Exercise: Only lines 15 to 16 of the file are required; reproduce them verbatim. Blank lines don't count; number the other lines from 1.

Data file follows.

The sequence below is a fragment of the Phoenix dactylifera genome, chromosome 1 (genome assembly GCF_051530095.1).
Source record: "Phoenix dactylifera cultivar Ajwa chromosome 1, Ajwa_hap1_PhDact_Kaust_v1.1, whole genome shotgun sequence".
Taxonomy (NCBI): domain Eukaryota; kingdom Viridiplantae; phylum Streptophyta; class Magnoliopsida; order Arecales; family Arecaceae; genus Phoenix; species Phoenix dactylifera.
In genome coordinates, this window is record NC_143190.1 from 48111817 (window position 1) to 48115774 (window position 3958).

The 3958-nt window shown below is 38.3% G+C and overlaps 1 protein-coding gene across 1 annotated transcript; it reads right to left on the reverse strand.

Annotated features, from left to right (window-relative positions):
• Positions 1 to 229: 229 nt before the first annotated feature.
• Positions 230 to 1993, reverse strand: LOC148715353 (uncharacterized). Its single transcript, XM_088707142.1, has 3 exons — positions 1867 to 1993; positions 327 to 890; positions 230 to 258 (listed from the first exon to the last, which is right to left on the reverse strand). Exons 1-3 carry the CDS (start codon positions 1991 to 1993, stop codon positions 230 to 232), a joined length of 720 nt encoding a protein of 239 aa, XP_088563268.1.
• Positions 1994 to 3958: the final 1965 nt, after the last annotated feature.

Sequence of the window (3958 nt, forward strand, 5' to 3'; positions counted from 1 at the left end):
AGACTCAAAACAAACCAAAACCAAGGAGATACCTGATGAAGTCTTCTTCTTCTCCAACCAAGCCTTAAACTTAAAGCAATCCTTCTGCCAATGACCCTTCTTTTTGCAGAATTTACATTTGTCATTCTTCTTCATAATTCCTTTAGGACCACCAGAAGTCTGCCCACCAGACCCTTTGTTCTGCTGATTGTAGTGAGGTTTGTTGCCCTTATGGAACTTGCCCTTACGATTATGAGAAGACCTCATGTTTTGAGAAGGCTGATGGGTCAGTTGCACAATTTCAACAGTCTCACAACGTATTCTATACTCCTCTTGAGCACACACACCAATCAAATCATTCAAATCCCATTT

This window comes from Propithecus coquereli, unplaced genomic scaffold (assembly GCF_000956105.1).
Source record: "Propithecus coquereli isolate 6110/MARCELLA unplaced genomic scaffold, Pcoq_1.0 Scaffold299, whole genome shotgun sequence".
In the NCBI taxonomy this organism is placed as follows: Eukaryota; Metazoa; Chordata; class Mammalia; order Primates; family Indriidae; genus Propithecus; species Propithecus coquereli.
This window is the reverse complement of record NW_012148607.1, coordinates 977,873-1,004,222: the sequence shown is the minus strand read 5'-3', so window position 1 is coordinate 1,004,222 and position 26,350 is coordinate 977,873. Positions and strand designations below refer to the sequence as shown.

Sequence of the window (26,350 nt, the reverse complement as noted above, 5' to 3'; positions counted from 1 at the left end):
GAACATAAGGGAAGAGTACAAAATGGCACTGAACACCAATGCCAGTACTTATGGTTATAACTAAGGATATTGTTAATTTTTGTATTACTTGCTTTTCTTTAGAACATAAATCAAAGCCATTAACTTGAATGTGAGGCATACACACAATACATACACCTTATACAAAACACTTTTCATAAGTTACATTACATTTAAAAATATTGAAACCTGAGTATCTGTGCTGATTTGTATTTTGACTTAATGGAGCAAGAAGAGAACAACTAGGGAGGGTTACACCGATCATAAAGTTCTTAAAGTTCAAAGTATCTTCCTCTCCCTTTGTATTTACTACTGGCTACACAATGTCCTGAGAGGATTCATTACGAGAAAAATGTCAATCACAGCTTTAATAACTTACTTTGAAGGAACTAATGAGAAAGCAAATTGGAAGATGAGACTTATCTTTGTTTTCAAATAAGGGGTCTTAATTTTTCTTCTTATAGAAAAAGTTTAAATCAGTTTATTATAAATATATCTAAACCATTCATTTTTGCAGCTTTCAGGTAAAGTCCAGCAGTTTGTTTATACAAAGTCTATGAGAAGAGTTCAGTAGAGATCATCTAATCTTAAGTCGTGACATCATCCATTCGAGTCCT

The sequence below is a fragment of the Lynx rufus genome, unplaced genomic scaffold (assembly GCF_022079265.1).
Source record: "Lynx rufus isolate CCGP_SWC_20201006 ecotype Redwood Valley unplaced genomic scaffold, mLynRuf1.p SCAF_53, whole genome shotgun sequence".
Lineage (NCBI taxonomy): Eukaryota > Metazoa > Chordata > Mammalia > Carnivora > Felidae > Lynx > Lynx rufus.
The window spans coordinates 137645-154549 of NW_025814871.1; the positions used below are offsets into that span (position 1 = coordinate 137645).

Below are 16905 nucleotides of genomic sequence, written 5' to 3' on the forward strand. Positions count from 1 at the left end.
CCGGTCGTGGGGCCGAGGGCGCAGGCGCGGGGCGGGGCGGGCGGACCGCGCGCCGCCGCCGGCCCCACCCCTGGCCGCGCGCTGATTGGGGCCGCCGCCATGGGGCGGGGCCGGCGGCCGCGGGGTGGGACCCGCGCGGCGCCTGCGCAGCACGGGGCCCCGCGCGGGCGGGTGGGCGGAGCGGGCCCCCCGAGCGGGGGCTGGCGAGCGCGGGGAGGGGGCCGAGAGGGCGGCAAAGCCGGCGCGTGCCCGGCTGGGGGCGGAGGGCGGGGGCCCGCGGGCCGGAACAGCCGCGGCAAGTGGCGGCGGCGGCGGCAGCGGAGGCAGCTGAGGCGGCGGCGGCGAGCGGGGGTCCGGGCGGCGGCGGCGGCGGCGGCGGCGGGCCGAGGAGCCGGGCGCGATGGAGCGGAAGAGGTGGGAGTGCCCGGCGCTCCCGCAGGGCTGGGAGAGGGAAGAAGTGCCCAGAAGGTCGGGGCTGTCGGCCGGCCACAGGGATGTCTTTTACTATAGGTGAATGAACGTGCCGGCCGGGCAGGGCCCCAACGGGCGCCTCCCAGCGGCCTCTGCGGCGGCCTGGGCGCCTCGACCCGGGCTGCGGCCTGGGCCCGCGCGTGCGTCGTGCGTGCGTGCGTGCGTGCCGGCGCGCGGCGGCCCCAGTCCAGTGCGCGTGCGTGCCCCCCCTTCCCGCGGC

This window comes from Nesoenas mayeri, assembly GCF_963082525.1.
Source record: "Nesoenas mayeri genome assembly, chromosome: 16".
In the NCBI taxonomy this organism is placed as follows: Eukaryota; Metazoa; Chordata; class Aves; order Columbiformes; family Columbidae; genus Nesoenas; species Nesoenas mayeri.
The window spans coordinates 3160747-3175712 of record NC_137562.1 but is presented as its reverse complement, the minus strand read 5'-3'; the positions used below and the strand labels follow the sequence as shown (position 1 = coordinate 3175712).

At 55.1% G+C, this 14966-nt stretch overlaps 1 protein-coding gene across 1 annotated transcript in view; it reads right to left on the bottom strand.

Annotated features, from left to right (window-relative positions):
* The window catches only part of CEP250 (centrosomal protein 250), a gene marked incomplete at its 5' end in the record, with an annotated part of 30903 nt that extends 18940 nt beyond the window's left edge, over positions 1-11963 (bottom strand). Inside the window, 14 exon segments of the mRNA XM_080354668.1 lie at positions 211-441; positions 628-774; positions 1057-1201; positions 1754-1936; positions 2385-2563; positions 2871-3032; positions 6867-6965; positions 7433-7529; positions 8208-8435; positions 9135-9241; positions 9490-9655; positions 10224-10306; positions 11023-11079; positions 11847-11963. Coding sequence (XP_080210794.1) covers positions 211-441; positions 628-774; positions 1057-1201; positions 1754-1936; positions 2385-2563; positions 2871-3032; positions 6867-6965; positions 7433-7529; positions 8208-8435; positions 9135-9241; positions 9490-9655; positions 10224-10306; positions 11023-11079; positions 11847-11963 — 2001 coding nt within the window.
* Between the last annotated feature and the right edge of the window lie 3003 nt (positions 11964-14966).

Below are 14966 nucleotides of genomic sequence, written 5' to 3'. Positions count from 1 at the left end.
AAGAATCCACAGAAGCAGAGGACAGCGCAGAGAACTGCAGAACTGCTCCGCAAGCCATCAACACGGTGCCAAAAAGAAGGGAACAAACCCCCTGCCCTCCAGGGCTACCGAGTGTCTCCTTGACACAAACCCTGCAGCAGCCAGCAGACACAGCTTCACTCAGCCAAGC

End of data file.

This window is the reverse complement of record NW_012148607.1, coordinates 977,873-1,004,222: the sequence shown is the minus strand read 5'-3', so window position 1 is coordinate 1,004,222 and position 26,350 is coordinate 977,873. Positions and strand designations below refer to the sequence as shown.

Sequence of the window (26,350 nt, the reverse complement as noted above, 5' to 3'; positions counted from 1 at the left end):